iDEAL Summit hosted at The University of North Carolina at Greensboro

As a member of the MLIS program I was proud to have the opportunity to view the iDEAL Summit and while I was unable to attend the summit in person I feel lucky to have been able to view it online. Being able to provide online, digital access to all aspects of the iDEAL summit is extremely helpful for students who are working during the day. I appreciate the efforts that were taken to make sure that equitable access was offered to all students.

The Part Two afternoon session was most relevant and engaging for me as I am a middle school librarian. Upon listening to the speakers it became clear to me that advocacy is a hot topic and will remain that way for years to come. Advocacy was summed up best by Dr. Carmichael who said, “be noisy, obnoxious, and political.”  This statement resonated with me.  Since accepting my position as a librarian in August, I have become the number one advocate for the school library and I have gone to great lengths to improve public relations. My goal has been to revitalize the library space and invite the students, teachers, and administrators in to see the changes take place. I totally agreed with the presenter who stated that principals should understand the role of librarians as collaborators who bring information literacy to the forefront. I would like to play this snippet for my principal. I was pleased to hear a connection be made to my LIS 600 Policy and Leadership report during the afternoon session. The conversation about schools moving toward one-to-one student to computer ratios and the use of e-books caught my interest. The presenter discussed the use of dictionary features on e-books and the impact they may have on students ability to critical thinking skills to use context clues to determine the meaning of unfamiliar words.

I was equally intrigued by the advocacy conversation related to the college transfer program. One iDEAL Summit participant stood up and commented about “how frustrating it is to take classes at a community college and then not have them transfer to another institution.”  Another participant referenced being a member of the Peace Corp and wishing that the opportunity existed for members to obtain college credit for their “intensive language studies and two year learning experiences.” I remember being extremely selective about the courses and number of courses that I took at my local community college because very few courses would transfer. Before viewing the iDEAL Summit, I did not realize that the name for this arrangement had an official name, an Articulation Agreement. I even googled the term to discover the actual meaning and quickly realized that I had been fortunate enough to have benefited from this amazing partnership which seeks to help students.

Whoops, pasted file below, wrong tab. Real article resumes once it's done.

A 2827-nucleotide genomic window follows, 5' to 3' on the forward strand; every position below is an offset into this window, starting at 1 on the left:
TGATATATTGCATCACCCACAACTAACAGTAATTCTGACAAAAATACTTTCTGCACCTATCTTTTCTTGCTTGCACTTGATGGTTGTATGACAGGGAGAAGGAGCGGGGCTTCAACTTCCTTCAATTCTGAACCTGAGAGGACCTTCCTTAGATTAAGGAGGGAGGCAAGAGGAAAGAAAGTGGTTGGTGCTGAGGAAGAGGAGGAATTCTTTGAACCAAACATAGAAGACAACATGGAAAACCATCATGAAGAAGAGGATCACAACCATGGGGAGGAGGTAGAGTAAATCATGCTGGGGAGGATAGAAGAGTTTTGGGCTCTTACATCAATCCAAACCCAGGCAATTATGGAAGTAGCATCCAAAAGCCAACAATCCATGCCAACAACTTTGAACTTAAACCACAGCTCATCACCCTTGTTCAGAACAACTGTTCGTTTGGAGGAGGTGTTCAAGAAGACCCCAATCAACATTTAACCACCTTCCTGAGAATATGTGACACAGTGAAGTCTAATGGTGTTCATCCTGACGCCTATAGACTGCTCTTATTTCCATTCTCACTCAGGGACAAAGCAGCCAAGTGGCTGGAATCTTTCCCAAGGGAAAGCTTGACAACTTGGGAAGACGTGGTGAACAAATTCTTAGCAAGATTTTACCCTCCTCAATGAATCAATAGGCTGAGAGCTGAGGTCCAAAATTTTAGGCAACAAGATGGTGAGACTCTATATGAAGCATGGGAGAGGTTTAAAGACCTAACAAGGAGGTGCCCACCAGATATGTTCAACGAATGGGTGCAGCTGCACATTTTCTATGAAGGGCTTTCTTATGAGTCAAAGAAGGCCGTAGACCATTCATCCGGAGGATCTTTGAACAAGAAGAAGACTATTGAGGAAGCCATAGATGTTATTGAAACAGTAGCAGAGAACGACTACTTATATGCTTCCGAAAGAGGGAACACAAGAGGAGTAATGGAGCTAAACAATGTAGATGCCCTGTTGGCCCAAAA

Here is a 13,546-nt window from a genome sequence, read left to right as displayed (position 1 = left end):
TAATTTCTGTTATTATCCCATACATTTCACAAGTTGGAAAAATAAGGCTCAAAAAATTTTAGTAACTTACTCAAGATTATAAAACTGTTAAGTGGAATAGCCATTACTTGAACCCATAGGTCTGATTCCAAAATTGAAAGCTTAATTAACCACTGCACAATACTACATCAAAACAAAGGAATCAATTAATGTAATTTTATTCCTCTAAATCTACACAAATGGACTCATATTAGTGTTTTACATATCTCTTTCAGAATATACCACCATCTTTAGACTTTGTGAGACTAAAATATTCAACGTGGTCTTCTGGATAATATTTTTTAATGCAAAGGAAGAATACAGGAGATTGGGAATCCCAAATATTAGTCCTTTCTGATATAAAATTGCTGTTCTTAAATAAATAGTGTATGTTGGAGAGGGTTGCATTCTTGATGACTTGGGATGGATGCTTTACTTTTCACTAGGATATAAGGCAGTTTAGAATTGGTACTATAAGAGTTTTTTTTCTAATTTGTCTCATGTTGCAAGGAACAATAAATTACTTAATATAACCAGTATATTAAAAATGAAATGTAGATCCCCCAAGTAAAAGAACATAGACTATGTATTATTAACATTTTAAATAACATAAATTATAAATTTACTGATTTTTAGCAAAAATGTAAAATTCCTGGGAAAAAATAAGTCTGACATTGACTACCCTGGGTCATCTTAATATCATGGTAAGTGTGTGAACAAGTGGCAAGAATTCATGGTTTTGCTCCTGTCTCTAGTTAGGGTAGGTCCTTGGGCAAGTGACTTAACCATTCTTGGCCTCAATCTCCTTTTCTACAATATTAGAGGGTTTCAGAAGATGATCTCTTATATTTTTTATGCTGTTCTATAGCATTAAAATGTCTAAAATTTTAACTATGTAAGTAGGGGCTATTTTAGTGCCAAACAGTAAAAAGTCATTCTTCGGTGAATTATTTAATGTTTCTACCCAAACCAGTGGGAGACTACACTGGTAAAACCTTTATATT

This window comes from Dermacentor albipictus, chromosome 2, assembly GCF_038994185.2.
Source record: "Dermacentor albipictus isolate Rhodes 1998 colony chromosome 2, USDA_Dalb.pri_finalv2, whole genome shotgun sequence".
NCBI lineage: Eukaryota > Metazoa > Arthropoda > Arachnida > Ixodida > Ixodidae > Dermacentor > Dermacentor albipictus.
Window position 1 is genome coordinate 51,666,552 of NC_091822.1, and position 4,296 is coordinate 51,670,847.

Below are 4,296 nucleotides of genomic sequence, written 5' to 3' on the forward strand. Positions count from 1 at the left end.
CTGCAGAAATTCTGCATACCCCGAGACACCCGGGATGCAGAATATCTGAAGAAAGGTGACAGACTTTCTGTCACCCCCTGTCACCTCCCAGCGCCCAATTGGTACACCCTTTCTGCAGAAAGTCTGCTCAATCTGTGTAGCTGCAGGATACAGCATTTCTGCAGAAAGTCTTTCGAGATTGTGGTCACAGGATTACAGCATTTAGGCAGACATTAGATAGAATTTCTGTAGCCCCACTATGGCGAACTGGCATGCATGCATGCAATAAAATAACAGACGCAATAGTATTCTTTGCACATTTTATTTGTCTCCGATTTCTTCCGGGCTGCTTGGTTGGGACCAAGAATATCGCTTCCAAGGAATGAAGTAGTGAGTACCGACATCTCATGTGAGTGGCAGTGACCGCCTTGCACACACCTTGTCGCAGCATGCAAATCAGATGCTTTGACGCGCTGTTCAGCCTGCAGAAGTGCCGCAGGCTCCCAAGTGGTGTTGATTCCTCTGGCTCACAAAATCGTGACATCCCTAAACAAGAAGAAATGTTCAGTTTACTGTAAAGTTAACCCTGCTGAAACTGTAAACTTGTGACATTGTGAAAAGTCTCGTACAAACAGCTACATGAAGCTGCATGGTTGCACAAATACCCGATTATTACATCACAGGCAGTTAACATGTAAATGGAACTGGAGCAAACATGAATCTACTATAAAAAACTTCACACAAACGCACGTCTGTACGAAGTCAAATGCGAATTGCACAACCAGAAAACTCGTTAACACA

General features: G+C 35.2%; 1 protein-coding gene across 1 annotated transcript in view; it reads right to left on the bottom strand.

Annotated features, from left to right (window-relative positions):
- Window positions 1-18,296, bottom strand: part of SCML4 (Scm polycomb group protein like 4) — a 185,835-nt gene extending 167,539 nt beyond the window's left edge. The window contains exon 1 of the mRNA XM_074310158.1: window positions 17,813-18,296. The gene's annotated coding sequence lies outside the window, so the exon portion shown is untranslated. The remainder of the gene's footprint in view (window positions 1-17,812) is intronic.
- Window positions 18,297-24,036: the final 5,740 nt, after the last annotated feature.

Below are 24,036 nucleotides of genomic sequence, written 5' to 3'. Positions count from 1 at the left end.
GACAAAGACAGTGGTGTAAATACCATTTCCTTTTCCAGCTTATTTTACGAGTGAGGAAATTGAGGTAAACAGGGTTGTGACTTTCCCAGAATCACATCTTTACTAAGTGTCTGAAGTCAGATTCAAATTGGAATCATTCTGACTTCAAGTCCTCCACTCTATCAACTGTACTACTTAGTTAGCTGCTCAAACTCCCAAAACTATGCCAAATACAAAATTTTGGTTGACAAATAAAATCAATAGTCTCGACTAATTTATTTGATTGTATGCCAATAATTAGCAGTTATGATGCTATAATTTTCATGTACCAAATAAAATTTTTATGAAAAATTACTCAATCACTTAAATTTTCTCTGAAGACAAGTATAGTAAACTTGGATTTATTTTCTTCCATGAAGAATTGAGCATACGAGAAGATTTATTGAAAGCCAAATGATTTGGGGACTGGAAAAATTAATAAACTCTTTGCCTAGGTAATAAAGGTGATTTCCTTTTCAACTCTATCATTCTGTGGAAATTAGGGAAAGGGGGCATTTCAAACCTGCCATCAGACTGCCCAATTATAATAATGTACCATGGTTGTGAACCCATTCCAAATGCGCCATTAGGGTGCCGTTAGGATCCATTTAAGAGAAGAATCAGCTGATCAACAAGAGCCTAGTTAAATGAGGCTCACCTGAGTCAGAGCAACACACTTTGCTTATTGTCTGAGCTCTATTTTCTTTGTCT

When all is said and done, librarians must be advocates for their patrons and their libraries. Thinking outside the box will enable librarians to showcase their value. One male presenter mentioned “doing more with less,” but I feel that as a librarian that I will spend the rest of my life advocating for MORE! I will keep the conversations of the K-12 and Academic groups in the back of my mind as push forward in a respectful yet persistent manner…to be a noisy, obnoxious, and political advocate.


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